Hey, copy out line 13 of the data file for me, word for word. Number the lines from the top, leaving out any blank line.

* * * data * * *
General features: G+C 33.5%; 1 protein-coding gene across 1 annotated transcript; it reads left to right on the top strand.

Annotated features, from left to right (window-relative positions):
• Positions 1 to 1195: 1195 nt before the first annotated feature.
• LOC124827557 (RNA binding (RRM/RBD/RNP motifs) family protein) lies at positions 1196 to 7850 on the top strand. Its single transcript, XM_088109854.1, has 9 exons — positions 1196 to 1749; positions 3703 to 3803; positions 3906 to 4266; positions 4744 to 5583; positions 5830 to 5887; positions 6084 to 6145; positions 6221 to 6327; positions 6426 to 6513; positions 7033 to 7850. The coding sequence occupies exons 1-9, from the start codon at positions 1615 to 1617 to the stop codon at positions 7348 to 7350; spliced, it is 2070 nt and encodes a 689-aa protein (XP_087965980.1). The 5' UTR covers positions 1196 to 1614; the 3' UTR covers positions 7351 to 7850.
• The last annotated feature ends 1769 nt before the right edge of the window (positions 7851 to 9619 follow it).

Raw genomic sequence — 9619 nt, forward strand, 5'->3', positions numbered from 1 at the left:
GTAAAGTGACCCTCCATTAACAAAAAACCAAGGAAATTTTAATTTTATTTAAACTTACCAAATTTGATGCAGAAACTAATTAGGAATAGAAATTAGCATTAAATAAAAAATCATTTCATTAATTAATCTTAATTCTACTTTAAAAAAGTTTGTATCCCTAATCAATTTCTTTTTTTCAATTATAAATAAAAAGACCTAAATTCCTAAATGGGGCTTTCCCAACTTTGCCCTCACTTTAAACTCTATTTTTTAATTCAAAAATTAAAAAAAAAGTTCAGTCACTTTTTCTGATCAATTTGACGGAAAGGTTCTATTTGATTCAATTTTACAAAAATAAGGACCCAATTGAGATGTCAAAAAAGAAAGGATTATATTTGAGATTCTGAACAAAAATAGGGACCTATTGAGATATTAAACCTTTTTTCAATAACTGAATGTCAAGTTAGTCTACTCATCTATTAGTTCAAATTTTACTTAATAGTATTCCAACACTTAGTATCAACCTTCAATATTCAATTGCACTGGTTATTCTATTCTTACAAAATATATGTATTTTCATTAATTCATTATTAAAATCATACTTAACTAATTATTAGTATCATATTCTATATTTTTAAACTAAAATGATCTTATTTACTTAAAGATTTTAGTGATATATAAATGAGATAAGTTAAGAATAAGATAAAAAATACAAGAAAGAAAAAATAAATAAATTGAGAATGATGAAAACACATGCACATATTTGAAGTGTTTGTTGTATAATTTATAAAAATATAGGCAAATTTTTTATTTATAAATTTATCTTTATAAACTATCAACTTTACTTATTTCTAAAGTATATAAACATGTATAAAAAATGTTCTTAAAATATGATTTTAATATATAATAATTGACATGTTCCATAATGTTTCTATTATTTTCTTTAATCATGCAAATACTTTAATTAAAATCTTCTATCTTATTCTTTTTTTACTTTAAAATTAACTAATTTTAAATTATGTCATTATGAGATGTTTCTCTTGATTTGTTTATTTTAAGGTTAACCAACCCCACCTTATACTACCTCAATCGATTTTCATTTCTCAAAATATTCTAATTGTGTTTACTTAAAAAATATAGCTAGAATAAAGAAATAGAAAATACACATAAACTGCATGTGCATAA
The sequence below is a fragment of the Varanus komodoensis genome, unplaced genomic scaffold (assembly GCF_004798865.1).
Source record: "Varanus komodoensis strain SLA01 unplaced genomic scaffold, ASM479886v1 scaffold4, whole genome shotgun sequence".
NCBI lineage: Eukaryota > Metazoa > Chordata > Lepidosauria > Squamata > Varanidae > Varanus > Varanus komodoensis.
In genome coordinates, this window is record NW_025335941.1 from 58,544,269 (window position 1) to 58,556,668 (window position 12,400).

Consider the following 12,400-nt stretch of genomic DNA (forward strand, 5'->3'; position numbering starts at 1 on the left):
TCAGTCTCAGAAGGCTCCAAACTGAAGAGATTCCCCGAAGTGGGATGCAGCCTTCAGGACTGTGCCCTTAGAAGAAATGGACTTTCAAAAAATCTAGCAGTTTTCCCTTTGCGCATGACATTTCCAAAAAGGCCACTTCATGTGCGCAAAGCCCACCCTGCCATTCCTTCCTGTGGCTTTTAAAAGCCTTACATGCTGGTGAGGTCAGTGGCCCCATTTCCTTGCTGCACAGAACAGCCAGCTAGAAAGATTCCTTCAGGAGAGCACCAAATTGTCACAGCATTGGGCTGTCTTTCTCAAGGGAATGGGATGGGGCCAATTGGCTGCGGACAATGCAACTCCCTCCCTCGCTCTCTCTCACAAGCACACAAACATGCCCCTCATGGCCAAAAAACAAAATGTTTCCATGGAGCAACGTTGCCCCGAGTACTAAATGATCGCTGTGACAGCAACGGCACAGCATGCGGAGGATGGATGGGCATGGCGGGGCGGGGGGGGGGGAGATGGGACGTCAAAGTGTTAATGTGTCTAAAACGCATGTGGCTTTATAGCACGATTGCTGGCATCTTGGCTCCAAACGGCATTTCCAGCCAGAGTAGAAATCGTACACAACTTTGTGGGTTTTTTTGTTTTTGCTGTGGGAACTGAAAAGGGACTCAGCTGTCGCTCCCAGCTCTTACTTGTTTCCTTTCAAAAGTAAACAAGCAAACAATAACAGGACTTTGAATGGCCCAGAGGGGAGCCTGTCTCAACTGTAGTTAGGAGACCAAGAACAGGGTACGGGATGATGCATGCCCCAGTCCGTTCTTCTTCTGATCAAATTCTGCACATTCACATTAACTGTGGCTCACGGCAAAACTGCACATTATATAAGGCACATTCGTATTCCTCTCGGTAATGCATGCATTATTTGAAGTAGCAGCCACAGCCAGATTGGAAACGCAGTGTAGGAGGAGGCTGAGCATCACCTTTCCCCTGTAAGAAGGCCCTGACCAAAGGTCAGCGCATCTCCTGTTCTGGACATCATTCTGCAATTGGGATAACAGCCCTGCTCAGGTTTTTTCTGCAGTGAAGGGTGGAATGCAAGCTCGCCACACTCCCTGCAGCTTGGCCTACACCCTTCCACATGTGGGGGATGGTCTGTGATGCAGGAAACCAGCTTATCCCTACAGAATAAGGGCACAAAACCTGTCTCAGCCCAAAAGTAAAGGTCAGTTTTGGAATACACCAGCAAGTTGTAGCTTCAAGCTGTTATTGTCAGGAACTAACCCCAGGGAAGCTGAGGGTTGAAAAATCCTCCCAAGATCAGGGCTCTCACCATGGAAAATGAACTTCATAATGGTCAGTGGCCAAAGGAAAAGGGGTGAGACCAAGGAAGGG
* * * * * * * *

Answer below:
TCAGTCTCAGAAGGCTCCAAACTGAAGAGATTCCCCGAAGTGGGATGCAGCCTTCAGGACTGTGCCCTTAGAAGAAATGGACTTTCAAAAAATCTAGCAGTTTTCCCTTTGCGCATGACATTTCCAAAAAGGCCACTTCATGTGCGCAAAGCCCACCCTGCCATTCCTTCCTGTGGCTTTTAAAAGCCTTACATGCTGGTGAGGTCAGTGGCCCCATTTCCTTGCTGCACAGAACAGCCAGCTAGAAAGATTCCTTCAGGAGAGCACCAAATTGTCACAGCATTGGGCTGTCTTTCTCAAGGGAATGGGATGGGGCCAATTGGCTGCGGACAATGCAACTCCCTCCCTCGCTCTCTCTCACAAGCACACAAACATGCCCCTCATGGCCAAAAAACAAAATGTTTCCATGGAGCAACGTTGCCCCGAGTACTAAATGATCGCTGTGACAGCAACGGCACAGCATGCGGAGGATGGATGGGCATGGCGGGGCGGGGGGGGGGGAGATGGGACGTCAAAGTGTTAATGTGTCTAAAACGCATGTGGCTTTATAGCACGATTGCTGGCATCTTGGCTCCAAACGGCATTTCCAGCCAGAGTAGAAATCGTACACAACTTTGTGGGTTTTTTTGTTTTTGCTGTGGGAACTGAAAAGGGACTCAGCTGTCGCTCCCAGCTCTTACTTGTTTCCTTTCAAAAGTAAACAAGCAAACAATAACAGGACTTTGAATGGCCCAGAGGGGAGCCTGTCTCAACTGTAGTTAGGAGACCAAGAACAGGGTACGGGATGATGCATGCCCCAGTCCGTTCTTCTTCTGATCAAATTCTGCACATTCACATTAACTGTGGCTCACGGCAAAACTGCACATTATATAAGGCACATTCGTATTCCTCTCGGTAATGCATGCATTATTTGAAGTAGCAGCCACAGCCAGATTGGAAACGCAGTGTAGGAGGAGGCTGAGCATCACCTTTCCCCTGTAAGAAGGCCCTGACCAAAGGTCAGCGCATCTCCTGTTCTGGACATCATTCTGCAATTGGGATAACAGCCCTGCTCAGGTTTTTTCTGCAGTGAAGGGTGGAATGCAAGCTCGCCACACTCCCTGCAGCTTGGCCTACACCCTTCCACATGTGGGGGATGGTCTGTGATGCAGGAAACCAGCTTATCCCTACAGAATAAGGGCACAAAACCTGTCTCAGCCCAAAAGTAAAGGTCAGTTTTGGAATACACCAGCAAGTTGTAGCTTCAAGCTGTTATTGTCAGGAACTAACCCCAGGGAAGCTGAGGGTTGAAAAATCCTCCCAAGATCAGGGCTCTCACCATGGAAAATGAACTTCATAATGGTCAGTGGCCAAAGGAAAAGGGGTGAGACCAAGGAAGGG